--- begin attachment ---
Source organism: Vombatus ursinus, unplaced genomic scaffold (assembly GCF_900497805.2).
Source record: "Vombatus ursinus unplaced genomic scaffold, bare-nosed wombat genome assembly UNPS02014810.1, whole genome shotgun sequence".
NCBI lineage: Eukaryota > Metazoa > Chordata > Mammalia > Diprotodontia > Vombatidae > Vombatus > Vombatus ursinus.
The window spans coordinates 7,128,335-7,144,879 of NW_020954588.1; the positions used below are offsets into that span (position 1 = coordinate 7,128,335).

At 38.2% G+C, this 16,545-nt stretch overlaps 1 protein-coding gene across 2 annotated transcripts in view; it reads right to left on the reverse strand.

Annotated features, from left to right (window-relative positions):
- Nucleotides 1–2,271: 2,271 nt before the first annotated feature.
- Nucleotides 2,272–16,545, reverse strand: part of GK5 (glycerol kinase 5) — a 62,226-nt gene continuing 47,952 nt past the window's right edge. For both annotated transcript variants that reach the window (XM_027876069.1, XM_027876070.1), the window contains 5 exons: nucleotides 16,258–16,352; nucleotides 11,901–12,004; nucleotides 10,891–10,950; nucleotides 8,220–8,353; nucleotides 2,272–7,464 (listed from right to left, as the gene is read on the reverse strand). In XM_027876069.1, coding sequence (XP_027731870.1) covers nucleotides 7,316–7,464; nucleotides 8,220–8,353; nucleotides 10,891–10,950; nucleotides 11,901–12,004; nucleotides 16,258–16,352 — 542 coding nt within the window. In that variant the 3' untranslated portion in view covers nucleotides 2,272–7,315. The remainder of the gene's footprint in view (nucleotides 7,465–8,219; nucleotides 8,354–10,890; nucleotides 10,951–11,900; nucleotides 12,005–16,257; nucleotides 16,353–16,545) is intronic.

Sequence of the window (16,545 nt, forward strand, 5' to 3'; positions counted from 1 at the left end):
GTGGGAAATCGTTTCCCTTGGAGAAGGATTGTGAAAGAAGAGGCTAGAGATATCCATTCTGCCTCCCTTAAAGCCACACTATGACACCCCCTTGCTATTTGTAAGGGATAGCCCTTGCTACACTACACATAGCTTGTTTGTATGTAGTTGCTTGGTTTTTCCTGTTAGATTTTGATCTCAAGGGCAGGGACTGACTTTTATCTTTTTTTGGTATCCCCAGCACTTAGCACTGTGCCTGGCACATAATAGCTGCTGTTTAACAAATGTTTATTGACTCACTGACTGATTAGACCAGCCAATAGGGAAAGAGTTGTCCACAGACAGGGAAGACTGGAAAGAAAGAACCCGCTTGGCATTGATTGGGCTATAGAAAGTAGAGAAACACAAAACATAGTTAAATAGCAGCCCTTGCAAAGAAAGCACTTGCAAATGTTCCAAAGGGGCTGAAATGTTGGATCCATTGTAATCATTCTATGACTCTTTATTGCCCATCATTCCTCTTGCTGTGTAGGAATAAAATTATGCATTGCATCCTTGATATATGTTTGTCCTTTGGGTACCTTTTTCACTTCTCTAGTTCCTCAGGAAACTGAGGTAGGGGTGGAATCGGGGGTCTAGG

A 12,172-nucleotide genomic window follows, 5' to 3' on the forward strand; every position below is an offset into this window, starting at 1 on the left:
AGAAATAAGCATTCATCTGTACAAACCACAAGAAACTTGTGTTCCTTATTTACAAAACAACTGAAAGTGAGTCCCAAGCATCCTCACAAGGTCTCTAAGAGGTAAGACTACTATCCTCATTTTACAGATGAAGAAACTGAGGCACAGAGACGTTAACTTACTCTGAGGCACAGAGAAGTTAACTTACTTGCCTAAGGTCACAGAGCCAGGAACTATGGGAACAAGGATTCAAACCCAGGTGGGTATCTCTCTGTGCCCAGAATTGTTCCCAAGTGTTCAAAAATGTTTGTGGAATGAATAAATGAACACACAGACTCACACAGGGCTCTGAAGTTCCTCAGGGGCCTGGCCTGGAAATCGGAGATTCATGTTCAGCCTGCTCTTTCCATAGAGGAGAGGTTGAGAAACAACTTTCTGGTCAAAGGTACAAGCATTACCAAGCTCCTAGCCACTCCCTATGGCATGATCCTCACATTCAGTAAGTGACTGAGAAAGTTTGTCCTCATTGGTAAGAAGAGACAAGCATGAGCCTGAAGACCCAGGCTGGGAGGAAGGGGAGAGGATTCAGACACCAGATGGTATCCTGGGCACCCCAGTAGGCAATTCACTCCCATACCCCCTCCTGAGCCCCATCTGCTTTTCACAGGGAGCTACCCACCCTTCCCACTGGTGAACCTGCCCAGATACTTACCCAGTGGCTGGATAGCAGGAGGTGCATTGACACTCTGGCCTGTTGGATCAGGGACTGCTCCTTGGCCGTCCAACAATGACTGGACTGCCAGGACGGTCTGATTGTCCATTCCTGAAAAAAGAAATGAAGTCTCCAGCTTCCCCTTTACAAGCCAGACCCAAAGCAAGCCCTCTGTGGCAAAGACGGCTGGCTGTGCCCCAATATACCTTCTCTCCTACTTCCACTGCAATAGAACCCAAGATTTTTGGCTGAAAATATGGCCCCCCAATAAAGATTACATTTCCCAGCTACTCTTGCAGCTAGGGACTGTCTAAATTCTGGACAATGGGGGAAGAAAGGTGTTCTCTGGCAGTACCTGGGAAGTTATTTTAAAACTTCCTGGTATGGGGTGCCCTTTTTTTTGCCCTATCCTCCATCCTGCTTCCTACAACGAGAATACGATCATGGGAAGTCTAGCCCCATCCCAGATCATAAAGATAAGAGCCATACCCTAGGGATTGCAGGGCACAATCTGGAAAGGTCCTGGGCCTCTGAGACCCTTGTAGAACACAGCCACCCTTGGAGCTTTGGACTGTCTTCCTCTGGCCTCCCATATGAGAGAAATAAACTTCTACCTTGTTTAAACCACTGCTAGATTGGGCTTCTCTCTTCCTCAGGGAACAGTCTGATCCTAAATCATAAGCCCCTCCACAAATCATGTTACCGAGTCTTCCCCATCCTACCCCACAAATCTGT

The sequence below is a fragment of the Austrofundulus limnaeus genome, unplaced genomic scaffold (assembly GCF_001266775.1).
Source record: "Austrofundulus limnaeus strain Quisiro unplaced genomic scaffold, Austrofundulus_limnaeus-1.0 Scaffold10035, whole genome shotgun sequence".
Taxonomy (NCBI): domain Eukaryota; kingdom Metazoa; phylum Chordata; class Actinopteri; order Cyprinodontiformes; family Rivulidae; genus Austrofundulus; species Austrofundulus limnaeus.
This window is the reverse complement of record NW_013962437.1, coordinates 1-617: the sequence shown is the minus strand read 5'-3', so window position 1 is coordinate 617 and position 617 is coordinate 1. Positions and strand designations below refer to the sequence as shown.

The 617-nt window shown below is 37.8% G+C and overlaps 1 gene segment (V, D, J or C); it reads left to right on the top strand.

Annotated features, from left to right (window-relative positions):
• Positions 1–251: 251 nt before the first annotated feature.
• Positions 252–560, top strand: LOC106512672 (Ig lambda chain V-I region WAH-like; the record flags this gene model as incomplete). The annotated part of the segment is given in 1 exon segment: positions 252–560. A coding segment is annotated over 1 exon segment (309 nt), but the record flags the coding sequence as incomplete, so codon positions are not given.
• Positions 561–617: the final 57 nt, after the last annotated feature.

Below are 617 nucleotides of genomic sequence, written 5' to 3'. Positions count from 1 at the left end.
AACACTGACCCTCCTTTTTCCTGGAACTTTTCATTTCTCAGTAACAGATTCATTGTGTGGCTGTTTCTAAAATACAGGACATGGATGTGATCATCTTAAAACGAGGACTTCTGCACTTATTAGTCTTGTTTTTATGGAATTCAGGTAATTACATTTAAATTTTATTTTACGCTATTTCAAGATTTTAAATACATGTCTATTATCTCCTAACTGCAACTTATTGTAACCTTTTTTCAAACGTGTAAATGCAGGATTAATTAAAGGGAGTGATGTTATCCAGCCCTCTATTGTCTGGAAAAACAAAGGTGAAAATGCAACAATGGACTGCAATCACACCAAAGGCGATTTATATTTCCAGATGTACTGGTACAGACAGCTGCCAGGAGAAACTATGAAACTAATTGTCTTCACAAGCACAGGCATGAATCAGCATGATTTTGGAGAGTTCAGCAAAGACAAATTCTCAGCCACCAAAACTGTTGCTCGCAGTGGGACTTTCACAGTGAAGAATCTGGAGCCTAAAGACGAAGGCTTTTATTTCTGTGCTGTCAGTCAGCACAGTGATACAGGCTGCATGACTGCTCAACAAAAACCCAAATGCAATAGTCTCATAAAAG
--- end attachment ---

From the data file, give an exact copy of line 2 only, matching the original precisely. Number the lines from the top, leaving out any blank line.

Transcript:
Source record: "Vombatus ursinus unplaced genomic scaffold, bare-nosed wombat genome assembly UNPS02014810.1, whole genome shotgun sequence".